Sunday, August 26, 2012

More from the Pulps: THE SPIDER STRIKES!

Thank goodness for the Kindle store on Amazon; it's making a lot of classic pulp titles available. In addition to Doc Savage and the Shadow, I'm also diving into The Spider.

The Spider, aka Richard Wentworth, first appeared in September of 1933, and was the seventh character to get his own magazine. (Aside from Doc Savage and the Shadow, there were folks like The Phantom Detective, G-8 and his Battle Aces, Secret Agent X, The Avenger, Captain Future, The Black Bat, and probably a few others I've missed; the old hero pulps are seen as the forerunners of modern comic books, with the influences on them very, very obvious.) He's from the same publisher that did The Shadow and there's quite a few similarities between the two characters on the surface, although there are significant differences.

In The Spider Strikes, the first novel in the series, Richard Wentworth is a wealthy playboy already known as an amateur detective and crime-fighter. He's returning from Europe after attempting to track down a mysterious criminal known as Mr. X, a genius of disguise who seems able to infiltrate anywhere he pleases and gets away with bizarre crimes. He's a vicious criminal who has some sort of nebulous plan and Wentworth is trying to track him down.

"The Spider" is Wentworth's alter ego; actually, The Spider is wanted for murder, and he's basically a George Kaplan-esque character (watch North by Northwest if you don't get that reference)  who gets blamed for any deaths that Wentworth causes. He's got few scruples about killing, but makes sure the people he kills are guilty.

The story also introduces the reader to Wentworth's faithful servant Ram Singh (who's shamefully stereotyped but also a tough, strong character) and Wentworth's girlfriend, Nita Van Sloan (who is one tough cookie). These characters would regularly appear in the series and sometimes would even take over "The Spider" identity.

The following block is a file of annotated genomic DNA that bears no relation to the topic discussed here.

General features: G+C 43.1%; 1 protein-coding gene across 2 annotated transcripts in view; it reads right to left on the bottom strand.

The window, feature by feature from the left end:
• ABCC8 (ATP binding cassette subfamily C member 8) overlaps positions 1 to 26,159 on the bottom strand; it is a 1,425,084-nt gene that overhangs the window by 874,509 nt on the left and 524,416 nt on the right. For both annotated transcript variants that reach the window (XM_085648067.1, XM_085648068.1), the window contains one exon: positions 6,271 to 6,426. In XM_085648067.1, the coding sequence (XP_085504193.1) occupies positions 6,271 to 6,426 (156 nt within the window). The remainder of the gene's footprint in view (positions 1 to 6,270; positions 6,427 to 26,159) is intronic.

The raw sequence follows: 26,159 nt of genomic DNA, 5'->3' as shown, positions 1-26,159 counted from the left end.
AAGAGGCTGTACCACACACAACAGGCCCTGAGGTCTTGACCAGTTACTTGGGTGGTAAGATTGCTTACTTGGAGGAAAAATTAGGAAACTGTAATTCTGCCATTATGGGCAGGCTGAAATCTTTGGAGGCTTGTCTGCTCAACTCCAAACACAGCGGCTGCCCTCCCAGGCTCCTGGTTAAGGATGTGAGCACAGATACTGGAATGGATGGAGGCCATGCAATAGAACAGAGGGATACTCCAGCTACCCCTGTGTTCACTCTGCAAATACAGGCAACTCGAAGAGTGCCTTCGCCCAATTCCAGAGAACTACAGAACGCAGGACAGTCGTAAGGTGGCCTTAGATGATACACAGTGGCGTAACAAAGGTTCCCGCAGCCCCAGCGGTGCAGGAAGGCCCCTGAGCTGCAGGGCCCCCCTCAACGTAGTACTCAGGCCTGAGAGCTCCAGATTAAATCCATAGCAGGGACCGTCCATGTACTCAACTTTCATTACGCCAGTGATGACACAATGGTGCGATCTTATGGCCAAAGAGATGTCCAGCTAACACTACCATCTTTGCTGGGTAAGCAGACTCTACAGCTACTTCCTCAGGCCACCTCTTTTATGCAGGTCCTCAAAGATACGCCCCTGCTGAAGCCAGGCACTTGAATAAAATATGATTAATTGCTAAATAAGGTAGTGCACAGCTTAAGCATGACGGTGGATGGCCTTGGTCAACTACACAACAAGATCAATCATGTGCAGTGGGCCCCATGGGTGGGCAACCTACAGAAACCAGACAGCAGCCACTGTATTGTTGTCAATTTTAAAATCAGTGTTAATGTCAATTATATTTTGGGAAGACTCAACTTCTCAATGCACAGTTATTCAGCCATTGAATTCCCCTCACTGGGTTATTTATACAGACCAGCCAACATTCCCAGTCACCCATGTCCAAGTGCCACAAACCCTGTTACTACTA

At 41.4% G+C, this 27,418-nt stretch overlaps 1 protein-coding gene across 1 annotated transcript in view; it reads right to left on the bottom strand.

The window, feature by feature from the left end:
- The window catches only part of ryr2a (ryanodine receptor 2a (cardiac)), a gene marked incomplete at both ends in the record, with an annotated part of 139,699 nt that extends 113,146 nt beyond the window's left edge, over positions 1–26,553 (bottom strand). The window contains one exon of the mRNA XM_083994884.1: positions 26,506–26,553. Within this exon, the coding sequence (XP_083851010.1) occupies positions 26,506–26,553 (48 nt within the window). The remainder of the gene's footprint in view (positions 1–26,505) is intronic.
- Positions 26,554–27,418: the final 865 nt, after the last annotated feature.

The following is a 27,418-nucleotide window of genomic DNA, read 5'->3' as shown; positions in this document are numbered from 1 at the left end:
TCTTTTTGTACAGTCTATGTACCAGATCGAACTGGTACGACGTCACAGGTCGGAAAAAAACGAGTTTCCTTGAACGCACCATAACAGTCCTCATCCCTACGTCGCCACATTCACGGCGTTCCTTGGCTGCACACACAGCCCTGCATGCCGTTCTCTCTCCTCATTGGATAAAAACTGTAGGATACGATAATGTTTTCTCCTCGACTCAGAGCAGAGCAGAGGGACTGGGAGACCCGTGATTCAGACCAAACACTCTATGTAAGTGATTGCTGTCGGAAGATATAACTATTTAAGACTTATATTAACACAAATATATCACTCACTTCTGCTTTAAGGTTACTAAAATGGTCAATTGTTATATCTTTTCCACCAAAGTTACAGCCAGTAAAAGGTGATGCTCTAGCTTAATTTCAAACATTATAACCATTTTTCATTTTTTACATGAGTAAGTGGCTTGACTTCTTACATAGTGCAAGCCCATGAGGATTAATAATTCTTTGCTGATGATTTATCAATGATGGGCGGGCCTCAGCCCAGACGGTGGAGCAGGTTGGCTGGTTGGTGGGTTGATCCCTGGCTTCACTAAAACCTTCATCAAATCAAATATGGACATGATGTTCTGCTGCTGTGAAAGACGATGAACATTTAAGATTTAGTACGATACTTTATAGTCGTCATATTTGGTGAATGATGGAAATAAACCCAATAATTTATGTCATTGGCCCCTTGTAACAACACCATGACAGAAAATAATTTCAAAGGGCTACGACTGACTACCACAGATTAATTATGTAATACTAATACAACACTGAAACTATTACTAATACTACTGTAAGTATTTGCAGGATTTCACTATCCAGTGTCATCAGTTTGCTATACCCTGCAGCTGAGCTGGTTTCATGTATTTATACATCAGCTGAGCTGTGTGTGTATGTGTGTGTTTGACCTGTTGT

The plot meanders here and there in New York, and eventually leads, interestingly, to a ship loaded with chemicals, and it turns out there's a double plot. Mr. X wants to use poison gas at sea to loot a ship on its way to the US with a foreign debt payment (similar to one of Leslie Charteris' "Saint" stories, "The National Debt"), and also gas Wall Street and loot it.

And that's one of the interesting things about the series; it's seldom just gangster and thieves and racketeers. Spider villains think big; they're after huge coups and will do grandiose things to get them. (I've read a few Spider novels in the past.) Although The Spider doesn't really have a costumed identity in this novel, that does develop later, and the series will also become notorious for the lurid titles that sound like something from the weird menace pulp tradition, stuff like Emperor of Pain and Death Reign of the Vampire King and The Devil's Death Dwarves.

Is this worth reading? Definitely, for fans of the pulps. The Spider is definitely one of those pulp characters who almost defines the genre in its over-the-top battiness and sheer energy. Truly fun.

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